Some think that consumer and prosumer (low-cost) 3D printing is a fad destined to die down. That, however, would not explain why investments in new 3D printing technologies are not only not slowing down but they are growing and becoming more significant. Almost every day, we find out about new shops and services and none so far have been as large as 3D-World, a 1,500 square meter (that’s 16,000 square feet) space, entirely dedicated to 3D printing, which just opened near Udine, a medium-sized city in Northern Italy.
3D-World is a new business model created by Massimiliano (Max) Soresinin. It is based on continuous research and development of new additive technologies, upgrading of local and human resources, and collaboration with companies and industry professionals to offer the best service to its customers. Currently it carries 3D printers from several of the top brands worldwide, including Sharebot, Makerbot, BeeVeryCreative, Roland, Zortrax, Craft Unique, Printrbot, and BigRep.
Before turning to additive technologies, the large building complex housed CNC machine tools for metalworking. Today, the space – located in via Enrico Fermi, 69 in Feletto Umberto – sells and offers 3D printing services, but that is not all. The project covers all fields of technology for prototyping and rapid manufacturing, while also acting as a specialized service center and a training facility for robotics and industrial automation.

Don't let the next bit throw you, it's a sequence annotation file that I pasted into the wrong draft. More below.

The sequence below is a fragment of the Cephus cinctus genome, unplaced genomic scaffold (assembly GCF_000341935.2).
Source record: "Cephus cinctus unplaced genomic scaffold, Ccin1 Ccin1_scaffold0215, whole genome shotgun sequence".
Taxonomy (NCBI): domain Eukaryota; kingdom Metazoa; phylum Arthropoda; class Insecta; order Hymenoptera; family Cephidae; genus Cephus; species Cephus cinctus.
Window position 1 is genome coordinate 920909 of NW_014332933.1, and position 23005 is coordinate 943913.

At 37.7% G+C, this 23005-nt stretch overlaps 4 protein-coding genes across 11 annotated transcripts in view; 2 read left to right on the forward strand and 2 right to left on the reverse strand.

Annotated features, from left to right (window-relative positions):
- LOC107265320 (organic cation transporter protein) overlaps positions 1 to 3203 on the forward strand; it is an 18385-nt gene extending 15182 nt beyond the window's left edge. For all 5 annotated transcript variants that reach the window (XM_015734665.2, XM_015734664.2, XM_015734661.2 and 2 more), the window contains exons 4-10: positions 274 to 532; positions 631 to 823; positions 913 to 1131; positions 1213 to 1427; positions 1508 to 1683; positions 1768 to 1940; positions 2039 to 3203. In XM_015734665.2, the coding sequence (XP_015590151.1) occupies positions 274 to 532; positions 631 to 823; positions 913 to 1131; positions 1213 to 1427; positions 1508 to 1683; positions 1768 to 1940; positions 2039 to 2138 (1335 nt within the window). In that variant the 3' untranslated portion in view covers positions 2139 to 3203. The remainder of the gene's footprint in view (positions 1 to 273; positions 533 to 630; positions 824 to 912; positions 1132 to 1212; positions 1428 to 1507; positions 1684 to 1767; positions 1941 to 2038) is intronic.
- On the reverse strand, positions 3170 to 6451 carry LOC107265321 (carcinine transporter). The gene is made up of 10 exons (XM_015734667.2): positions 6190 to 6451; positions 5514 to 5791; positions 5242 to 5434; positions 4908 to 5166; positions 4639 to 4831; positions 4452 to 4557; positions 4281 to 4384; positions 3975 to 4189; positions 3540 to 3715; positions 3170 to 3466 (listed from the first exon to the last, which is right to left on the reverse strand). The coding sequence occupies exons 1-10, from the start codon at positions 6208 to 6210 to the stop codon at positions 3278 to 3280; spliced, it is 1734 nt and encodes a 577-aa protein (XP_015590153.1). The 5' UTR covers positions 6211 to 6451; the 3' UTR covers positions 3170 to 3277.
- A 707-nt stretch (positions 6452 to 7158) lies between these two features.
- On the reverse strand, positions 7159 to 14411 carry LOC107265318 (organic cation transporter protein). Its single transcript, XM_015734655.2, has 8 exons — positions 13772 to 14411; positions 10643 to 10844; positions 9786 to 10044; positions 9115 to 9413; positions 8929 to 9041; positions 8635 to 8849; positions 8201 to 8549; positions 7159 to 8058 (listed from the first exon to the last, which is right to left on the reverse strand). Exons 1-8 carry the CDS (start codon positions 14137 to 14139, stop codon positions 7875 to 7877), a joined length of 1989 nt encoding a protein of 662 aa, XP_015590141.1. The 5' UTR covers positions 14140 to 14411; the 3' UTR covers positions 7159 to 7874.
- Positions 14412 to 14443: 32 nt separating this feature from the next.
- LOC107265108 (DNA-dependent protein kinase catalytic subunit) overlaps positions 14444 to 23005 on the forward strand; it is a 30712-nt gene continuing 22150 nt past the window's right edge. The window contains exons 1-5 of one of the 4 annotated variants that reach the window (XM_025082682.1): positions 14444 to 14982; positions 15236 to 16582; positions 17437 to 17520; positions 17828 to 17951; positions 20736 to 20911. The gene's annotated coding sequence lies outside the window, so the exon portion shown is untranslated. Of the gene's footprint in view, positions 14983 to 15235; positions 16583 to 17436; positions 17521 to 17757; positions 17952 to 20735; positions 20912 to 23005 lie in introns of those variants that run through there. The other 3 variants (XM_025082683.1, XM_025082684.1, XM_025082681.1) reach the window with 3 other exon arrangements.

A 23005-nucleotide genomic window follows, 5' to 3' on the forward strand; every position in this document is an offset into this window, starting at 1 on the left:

The premises are made up of a 400-square-meter shop surface, with over 20 meters of street front and windows. This adds to the 350-square-meter basement laboratory, which produces 3D printers and 4-5 axis CNC machining centers. The first floor has offices totalling about 400 square meters, which are also available for rent as temporary office spaces with co-working areas and workstations set up for 3D modeling.
Connected to the store, in a 1000-square-meter industrial warehouse, is the 200-square-meter Fablab Udine. The additional space will be used to set up a “Makers museum”, with 3D printed robots, RC cars, a robotic rock band and even a large open space to test and teach how to fly drones. To “soften” the impact of technology, there will also be a space for local artists using 3D scanning and holographic tools.
Most importantly, 3D-World will focus on being accessible, enabling children and young people to experience new technologies, making them physically tangible, and bringing them closer to a new way of making things, one that is also more energy efficient and sustainable. Hopefully, these trends will just continue to get stronger in the 3D World of the future.